Pragmatism and the American Mind: Essays and Reviews in Philosophy and Intellectual History

By Morton White | Go to book overview

4. The Revolt Against Formalism in American Social Thought of the Twentieth Century1

Historians of American thought and critics of American culture are only too aware of the kinship among some of our distinctive intellectual currents -- instrumentalism in philosophy, institutionalism in economics, legal realism in the law, economic determinism in politics and literature, the new history. From a methodological as well as a political and ethical point of view they unite to form the distinctive liberal. Weltanschauung of twentieth-century America. No' great research is necessary in order to establish the surface connections of these influential patterns of social thinking in their mature forms; nor, for that matter, does it require much effort to show a striking similarity in the intellectual origins of Beard, Dewey, Holmes, James Harvey Robinson, and Veblen. But these connections and this similarity can hardly be appreciated without a study of the ideas against which they re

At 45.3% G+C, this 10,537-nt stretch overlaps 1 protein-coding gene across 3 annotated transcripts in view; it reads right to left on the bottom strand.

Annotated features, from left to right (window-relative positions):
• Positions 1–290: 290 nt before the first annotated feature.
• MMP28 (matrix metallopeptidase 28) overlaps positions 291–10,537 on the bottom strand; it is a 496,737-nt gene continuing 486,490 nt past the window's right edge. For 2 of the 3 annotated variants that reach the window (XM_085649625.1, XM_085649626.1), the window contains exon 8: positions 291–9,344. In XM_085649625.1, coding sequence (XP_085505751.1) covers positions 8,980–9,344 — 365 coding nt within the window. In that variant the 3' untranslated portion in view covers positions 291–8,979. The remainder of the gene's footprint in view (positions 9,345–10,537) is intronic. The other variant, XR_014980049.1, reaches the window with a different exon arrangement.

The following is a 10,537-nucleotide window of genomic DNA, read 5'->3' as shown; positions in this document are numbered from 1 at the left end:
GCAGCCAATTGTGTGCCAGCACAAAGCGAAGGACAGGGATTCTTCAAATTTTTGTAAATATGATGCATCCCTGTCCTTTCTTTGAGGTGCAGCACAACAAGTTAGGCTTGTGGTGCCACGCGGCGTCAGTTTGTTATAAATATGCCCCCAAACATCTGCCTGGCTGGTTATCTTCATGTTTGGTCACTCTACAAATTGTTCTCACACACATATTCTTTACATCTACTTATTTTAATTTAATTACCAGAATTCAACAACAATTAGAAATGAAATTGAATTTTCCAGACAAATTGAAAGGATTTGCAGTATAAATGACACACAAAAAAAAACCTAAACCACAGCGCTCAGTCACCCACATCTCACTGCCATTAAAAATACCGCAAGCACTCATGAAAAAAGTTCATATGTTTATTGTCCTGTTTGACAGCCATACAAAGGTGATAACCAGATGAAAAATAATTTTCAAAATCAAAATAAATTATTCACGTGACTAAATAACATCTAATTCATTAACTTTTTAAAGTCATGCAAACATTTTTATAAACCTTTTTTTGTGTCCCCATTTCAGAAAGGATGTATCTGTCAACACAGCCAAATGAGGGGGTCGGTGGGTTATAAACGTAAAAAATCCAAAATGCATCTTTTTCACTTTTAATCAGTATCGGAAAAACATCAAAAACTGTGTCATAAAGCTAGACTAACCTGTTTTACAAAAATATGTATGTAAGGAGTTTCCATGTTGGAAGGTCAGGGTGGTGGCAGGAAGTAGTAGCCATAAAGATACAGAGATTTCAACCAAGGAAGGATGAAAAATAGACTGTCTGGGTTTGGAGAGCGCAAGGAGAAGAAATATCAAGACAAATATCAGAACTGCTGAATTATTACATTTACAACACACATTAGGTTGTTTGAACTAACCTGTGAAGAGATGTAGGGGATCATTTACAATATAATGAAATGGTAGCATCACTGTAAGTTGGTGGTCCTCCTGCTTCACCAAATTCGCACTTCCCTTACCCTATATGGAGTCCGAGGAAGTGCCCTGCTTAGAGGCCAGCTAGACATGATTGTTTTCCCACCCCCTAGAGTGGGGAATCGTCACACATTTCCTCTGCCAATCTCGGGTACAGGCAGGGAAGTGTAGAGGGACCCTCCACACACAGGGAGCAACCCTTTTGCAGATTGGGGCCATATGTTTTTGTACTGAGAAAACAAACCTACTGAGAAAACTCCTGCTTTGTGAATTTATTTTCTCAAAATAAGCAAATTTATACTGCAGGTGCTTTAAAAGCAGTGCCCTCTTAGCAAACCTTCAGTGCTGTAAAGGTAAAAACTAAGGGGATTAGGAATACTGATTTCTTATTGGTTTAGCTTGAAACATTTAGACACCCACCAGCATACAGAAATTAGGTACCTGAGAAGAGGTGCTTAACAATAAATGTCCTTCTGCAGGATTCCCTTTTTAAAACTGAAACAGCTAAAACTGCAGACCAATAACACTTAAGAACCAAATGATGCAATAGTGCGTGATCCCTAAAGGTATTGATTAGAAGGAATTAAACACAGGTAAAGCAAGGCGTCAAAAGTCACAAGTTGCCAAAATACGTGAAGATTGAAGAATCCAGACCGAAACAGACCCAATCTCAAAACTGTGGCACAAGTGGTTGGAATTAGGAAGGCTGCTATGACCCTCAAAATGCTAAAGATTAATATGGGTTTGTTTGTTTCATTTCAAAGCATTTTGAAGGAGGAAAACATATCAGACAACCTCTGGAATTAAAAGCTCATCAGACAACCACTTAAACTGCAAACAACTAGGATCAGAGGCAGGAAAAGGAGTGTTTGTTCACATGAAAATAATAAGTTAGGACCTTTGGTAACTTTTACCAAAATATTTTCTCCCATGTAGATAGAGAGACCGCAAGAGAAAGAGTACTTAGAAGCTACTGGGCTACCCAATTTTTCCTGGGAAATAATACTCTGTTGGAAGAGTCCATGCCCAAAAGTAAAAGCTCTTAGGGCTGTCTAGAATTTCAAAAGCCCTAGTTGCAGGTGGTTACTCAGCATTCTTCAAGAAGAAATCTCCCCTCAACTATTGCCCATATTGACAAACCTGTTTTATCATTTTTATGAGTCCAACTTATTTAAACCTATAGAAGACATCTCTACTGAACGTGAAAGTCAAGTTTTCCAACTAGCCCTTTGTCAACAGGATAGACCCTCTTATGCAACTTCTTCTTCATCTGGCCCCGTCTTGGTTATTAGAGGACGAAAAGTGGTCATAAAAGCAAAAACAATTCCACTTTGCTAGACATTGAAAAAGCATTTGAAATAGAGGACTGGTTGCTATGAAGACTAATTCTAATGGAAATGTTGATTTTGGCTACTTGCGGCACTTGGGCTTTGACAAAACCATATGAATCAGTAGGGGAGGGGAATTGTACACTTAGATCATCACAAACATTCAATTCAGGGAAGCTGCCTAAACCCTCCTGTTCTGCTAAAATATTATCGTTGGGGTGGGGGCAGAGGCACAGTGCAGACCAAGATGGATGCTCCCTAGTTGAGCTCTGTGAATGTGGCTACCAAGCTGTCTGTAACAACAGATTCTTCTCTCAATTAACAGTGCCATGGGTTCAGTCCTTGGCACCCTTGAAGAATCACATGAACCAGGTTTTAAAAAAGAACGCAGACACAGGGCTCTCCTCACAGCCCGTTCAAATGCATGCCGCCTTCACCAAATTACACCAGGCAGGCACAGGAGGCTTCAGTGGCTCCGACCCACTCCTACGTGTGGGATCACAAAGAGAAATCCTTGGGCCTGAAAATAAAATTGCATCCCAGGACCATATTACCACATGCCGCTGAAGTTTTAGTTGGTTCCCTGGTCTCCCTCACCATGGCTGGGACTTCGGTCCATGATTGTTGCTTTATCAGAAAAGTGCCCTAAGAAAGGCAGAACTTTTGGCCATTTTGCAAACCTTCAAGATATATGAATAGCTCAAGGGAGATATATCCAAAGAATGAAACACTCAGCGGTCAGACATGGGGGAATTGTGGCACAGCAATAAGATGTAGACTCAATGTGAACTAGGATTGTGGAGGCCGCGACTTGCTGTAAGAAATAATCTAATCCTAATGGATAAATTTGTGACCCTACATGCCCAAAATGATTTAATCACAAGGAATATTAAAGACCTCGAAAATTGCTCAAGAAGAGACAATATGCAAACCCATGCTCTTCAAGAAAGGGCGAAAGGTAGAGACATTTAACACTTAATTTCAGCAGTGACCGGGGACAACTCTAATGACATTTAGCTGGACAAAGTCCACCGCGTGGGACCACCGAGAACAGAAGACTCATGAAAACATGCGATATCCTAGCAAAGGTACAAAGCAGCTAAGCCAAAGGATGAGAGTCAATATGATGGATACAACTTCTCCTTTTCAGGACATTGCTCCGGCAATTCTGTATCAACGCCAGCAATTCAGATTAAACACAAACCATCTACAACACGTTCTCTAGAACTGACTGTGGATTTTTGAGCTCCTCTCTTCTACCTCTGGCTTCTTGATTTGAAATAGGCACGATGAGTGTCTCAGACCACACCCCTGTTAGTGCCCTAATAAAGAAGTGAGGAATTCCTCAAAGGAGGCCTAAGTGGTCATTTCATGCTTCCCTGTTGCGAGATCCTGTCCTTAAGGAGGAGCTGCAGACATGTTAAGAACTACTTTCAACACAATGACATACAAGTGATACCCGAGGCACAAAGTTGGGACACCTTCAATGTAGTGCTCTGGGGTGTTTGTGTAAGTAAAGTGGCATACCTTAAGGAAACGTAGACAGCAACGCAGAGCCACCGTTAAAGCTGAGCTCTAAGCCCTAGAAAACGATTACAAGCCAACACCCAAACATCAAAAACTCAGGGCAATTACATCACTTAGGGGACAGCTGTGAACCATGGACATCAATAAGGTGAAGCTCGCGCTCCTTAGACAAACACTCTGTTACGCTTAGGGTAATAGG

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1
This essay first appeared in the Journal of the History of Ideas, Volume VIII ( April 1947), pp. 131-52. It then appeared, with some minor changes, as Chapter 11 of my Social Thought in America ( New York, Viking Press, 1949), which was reprinted as a paperback in 1957 by the Beacon Press of Boston. The essay has also been reprinted in Historical Vistas, edited by R. Wiebe and G. McWhiney ( Boston, 1964), pp. 417-38. The present version is virtually the same as the original and is reprinted by permission.

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